6. I have given birth to my 4th stillborn son on October 25, 2012. Just like my other pregnancies that resulted in my sons being born still, the doctors do not have any answers on why this keeps happening to me. Two of my sons were born still at 21 weeks and my two youngest sons were born at 16 weeks. Not a day goes by that I do not cry over them. What hurts the most is when people tell me to its time to move on or that G-d had a plan for them. First off, G-d doesn’t take innocents, that’s in any religion, Satan took my sons from me because that is what he does, but with them being gone, they are under Yahweh’s care and with him safe and away from the chaos.

    • Kelly Rogel


      I am sorry for your losses. Have you had an opportunity to speak with a genetic counselor who can support you?

      • Samantha Pope

        No need for a genetic counsel all testing came back negative or normal.

      • Kelly Rogel

        It’s frustrating when you don’t have any answers. Genetic counselors not only help coordinate tests but they also provide support. A genetic counselor can also help you find support groups in your area.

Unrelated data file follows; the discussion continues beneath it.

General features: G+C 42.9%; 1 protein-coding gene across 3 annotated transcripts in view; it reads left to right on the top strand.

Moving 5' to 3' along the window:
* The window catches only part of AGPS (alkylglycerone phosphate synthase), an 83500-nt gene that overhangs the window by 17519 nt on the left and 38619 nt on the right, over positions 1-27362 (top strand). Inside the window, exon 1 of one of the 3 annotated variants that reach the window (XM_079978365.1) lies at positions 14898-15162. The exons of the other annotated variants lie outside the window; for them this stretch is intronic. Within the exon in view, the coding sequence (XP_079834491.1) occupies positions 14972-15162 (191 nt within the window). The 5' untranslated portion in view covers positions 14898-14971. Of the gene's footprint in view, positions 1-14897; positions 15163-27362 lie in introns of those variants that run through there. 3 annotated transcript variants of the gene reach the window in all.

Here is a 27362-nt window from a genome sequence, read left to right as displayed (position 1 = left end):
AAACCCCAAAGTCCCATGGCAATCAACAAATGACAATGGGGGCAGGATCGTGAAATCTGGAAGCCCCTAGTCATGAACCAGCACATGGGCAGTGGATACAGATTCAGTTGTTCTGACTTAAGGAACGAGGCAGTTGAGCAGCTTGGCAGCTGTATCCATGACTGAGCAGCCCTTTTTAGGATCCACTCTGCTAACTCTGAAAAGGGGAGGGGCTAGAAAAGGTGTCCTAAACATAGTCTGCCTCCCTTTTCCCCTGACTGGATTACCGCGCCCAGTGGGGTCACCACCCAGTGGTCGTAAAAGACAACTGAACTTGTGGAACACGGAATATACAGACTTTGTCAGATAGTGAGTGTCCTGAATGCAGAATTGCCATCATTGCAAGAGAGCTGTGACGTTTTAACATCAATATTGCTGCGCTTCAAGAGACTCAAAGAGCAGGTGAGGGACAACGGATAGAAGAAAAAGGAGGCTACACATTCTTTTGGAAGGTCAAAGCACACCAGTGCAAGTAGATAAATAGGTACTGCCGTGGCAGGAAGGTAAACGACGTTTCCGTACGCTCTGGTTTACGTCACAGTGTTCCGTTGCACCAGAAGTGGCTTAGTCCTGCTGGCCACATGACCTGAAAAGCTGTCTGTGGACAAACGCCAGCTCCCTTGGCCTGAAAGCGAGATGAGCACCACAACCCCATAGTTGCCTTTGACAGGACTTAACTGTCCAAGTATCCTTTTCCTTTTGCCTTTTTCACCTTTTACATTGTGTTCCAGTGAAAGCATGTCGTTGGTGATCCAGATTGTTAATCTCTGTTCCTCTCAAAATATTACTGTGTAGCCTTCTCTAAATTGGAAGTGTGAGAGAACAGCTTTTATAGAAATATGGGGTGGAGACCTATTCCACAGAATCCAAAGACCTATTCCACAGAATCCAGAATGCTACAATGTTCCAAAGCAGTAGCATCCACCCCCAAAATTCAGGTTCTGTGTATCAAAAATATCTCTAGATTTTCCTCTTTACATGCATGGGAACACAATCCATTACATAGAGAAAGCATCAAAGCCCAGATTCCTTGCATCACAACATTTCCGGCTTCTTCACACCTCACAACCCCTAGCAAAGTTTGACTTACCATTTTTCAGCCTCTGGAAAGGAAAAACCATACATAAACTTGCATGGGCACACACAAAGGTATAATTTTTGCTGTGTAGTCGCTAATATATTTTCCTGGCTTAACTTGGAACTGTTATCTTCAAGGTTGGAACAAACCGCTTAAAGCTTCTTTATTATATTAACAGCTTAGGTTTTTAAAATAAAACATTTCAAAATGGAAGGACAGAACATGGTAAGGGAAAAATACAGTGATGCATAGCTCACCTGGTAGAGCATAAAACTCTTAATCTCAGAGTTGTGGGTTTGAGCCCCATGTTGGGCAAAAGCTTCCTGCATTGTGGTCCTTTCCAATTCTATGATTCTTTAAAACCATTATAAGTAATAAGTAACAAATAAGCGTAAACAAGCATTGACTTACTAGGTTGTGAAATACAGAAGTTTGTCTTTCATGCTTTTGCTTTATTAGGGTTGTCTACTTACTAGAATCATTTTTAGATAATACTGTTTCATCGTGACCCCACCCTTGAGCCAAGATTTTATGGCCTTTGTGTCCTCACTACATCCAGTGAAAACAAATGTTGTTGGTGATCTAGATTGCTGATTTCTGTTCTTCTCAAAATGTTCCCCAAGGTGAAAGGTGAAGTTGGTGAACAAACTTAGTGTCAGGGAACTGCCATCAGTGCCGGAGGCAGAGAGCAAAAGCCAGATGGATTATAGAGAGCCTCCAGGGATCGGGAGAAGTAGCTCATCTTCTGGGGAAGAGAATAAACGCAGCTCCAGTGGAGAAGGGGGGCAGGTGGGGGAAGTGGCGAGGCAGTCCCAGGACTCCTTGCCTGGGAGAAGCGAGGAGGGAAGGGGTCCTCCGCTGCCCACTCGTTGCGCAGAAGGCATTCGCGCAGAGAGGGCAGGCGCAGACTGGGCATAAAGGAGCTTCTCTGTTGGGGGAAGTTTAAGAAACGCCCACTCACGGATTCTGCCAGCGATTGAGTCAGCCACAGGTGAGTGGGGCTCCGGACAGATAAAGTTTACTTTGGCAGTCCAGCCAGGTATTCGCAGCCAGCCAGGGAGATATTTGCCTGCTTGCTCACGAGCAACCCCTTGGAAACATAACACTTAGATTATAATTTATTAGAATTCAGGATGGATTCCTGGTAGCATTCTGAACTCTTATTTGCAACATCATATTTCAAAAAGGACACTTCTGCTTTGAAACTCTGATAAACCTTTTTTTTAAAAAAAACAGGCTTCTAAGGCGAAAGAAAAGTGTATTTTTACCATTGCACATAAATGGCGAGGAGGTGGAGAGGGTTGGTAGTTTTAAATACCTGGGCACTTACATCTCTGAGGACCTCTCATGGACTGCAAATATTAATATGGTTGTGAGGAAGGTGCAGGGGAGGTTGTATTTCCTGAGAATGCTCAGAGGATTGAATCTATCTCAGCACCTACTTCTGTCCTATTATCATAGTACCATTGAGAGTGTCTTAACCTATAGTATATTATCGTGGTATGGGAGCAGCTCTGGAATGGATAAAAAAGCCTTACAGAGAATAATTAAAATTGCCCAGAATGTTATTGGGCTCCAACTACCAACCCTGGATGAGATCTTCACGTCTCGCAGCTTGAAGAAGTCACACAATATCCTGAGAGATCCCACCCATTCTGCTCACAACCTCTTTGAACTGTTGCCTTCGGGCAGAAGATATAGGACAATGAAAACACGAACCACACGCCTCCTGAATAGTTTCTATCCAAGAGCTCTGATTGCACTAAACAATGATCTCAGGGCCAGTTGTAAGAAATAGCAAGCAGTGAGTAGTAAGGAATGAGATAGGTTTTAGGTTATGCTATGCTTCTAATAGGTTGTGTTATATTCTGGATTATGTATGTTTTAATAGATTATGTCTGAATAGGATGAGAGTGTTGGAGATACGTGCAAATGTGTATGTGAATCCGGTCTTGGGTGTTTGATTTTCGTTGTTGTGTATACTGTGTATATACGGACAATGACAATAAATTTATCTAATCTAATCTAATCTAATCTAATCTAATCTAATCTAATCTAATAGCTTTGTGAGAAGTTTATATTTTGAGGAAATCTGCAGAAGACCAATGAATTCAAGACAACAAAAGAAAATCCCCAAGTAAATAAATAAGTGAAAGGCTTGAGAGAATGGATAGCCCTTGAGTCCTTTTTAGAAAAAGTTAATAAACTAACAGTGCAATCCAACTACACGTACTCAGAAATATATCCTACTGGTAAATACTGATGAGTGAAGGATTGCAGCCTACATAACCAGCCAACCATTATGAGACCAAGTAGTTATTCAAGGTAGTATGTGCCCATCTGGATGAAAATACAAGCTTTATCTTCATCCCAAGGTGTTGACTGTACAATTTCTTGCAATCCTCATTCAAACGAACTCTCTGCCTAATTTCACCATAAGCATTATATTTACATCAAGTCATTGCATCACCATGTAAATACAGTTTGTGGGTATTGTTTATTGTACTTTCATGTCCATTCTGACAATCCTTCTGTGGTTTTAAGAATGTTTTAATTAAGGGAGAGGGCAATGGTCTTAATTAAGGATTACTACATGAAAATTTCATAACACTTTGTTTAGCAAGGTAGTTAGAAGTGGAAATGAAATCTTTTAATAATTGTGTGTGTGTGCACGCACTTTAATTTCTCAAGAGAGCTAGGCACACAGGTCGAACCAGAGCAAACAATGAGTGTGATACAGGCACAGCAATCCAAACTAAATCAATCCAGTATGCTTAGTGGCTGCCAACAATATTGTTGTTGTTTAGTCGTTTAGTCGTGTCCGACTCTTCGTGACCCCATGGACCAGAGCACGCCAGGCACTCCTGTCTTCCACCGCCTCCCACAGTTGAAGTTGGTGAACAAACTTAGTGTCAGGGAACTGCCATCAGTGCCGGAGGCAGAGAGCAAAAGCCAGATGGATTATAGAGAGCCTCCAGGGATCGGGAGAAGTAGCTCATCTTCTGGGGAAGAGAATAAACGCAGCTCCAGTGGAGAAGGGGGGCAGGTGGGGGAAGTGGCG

7. Francene Rhyne

    A miscarriage is one of the worst things that can happen to a woman especially if it is a subsequent one and you had duly and urgently needed to have a baby since menopause might be knocking at the door. It is not only those kind of women who are hurt but any woman who wishes to be a mother would also feel hurt for having a miscarriage. In addition to this emotional pain women feel, it also causes a lot of physical pain from the cramps to the sight of a lot of blood. Now, what does one have to look out to make sure that it is showing its signs and not anything else like the first trimester bleeding?;

    Our web site